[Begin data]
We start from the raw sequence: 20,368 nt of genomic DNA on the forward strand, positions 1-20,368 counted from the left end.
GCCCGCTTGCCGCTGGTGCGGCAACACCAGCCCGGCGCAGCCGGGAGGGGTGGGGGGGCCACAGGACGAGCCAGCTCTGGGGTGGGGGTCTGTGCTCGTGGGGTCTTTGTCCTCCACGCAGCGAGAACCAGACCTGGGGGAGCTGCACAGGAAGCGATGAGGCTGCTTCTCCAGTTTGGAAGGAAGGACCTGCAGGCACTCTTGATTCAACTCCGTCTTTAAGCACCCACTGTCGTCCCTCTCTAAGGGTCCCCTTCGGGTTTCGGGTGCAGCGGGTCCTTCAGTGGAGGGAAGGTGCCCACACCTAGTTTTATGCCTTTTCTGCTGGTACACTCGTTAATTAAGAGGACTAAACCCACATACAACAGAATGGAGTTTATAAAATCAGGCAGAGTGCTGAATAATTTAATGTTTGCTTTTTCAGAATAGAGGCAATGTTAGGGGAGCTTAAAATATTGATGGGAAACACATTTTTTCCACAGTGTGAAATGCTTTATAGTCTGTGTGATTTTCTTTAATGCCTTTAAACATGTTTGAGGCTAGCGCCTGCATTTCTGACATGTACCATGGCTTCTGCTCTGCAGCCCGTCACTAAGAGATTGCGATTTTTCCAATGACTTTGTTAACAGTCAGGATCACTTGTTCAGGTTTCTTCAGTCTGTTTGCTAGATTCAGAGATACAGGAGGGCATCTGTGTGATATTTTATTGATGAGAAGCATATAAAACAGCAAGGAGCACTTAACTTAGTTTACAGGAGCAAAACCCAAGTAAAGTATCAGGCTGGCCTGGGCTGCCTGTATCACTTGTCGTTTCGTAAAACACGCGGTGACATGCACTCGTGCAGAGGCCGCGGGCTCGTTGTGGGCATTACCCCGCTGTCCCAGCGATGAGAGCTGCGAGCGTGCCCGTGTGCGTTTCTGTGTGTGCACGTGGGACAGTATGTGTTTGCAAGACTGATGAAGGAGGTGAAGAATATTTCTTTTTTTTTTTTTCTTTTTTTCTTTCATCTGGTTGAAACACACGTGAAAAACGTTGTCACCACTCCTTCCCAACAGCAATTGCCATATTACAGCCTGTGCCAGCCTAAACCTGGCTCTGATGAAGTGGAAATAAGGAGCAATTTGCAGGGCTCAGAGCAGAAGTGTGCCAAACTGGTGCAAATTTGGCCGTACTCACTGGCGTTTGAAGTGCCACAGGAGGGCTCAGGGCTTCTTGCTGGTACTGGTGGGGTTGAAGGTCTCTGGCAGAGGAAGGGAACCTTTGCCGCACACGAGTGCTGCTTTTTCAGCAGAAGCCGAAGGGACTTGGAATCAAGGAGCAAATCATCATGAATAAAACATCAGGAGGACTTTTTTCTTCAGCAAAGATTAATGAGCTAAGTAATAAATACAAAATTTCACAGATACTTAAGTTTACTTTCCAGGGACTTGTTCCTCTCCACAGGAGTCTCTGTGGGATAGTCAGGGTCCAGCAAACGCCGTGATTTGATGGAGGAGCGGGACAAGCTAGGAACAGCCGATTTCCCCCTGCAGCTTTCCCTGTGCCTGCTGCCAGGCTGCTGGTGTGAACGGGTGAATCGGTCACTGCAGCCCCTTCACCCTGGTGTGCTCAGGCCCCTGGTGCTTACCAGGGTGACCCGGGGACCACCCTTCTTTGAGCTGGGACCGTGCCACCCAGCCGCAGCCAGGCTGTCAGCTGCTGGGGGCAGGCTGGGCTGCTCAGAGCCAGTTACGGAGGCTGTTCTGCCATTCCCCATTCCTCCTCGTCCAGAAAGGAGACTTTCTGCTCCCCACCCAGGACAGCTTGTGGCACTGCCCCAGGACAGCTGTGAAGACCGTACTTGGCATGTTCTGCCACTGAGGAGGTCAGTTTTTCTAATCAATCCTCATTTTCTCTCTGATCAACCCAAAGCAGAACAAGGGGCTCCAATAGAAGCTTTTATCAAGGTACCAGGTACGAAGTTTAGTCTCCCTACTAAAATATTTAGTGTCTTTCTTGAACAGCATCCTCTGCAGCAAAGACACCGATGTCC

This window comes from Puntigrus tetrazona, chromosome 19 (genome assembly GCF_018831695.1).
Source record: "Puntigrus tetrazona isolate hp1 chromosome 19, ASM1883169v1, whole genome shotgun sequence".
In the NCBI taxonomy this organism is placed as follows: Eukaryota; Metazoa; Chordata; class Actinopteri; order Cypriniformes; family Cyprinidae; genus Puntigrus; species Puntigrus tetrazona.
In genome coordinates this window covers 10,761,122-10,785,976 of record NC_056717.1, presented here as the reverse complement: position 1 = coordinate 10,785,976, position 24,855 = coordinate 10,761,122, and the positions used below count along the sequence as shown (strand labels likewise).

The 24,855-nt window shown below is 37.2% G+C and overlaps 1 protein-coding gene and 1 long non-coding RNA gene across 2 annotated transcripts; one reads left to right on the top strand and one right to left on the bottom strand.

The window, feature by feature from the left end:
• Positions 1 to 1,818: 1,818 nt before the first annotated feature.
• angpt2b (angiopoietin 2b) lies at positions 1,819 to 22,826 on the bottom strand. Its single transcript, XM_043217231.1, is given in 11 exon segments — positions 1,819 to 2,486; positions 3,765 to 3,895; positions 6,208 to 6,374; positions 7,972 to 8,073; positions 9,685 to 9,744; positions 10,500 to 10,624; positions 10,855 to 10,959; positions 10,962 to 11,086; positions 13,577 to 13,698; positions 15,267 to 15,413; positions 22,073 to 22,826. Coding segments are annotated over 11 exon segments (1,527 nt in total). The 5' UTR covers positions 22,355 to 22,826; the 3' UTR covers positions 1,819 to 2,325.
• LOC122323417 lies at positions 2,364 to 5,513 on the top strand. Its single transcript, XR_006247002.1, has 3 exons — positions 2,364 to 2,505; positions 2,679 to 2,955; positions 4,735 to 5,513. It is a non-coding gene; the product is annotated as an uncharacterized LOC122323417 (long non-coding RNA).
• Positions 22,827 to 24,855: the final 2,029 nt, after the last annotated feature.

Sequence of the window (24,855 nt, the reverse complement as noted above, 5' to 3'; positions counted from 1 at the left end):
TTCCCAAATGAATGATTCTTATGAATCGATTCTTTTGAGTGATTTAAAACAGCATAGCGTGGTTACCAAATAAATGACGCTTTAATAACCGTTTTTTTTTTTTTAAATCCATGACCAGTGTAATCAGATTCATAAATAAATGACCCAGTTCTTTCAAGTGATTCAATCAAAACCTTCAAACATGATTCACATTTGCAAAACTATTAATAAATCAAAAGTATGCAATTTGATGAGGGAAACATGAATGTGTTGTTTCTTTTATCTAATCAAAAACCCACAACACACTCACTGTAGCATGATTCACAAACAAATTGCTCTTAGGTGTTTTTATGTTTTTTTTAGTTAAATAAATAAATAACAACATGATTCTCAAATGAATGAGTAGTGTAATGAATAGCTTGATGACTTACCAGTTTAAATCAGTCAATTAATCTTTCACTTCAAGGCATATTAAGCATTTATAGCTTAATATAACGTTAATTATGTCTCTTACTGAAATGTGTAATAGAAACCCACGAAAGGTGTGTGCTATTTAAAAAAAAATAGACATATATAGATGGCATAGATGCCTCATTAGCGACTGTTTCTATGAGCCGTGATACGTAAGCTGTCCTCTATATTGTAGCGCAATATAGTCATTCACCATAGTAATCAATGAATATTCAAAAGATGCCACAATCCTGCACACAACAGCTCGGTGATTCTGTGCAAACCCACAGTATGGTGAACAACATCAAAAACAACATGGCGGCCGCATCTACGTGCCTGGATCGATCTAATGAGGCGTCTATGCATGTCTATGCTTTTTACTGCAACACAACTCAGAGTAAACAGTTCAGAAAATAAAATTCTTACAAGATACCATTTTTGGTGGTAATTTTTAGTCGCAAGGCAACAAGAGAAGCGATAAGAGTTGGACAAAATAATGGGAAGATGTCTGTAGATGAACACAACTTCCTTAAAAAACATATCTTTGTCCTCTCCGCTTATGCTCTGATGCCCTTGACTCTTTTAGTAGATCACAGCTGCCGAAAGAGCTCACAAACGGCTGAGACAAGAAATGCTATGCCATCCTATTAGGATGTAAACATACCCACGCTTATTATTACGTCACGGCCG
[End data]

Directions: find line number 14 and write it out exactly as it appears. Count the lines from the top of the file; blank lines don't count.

TTCCCAAATGAATGATTCTTATGAATCGATTCTTTTGAGTGATTTAAAACAGCATAGCGTGGTTACCAAATAAATGACGCTTTAATAACCGTTTTTTTTTTTTTAAATCCATGACCAGTGTAATCAGATTCATAAATAAATGACCCAGTTCTTTCAAGTGATTCAATCAAAACCTTCAAACATGATTCACATTTGCAAAACTATTAATAAATCAAAAGTATGCAATTTGATGAGGGAAACATGAATGTGTTGTTTCTTTTATCTAATCAAAAACCCACAACACACTCACTGTAGCATGATTCACAAACAAATTGCTCTTAGGTGTTTTTATGTTTTTTTTAGTTAAATAAATAAATAACAACATGATTCTCAAATGAATGAGTAGTGTAATGAATAGCTTGATGACTTACCAGTTTAAATCAGTCAATTAATCTTTCACTTCAAGGCATATTAAGCATTTATAGCTTAATATAACGTTAATTATGTCTCTTACTGAAATGTGTAATAGAAACCCACGAAAGGTGTGTGCTATTTAAAAAAAAATAGACATATATAGATGGCATAGATGCCTCATTAGCGACTGTTTCTATGAGCCGTGATACGTAAGCTGTCCTCTATATTGTAGCGCAATATAGTCATTCACCATAGTAATCAATGAATATTCAAAAGATGCCACAATCCTGCACACAACAGCTCGGTGATTCTGTGCAAACCCACAGTATGGTGAACAACATCAAAAACAACATGGCGGCCGCATCTACGTGCCTGGATCGATCTAATGAGGCGTCTATGCATGTCTATGCTTTTTACTGCAACACAACTCAGAGTAAACAGTTCAGAAAATAAAATTCTTACAAGATACCATTTTTGGTGGTAATTTTTAGTCGCAAGGCAACAAGAGAAGCGATAAGAGTTGGACAAAATAATGGGAAGATGTCTGTAGATGAACACAACTTCCTTAAAAAACATATCTTTGTCCTCTCCGCTTATGCTCTGATGCCCTTGACTCTTTTAGTAGATCACAGCTGCCGAAAGAGCTCACAAACGGCTGAGACAAGAAATGCTATGCCATCCTATTAGGATGTAAACATACCCACGCTTATTATTACGTCACGGCCG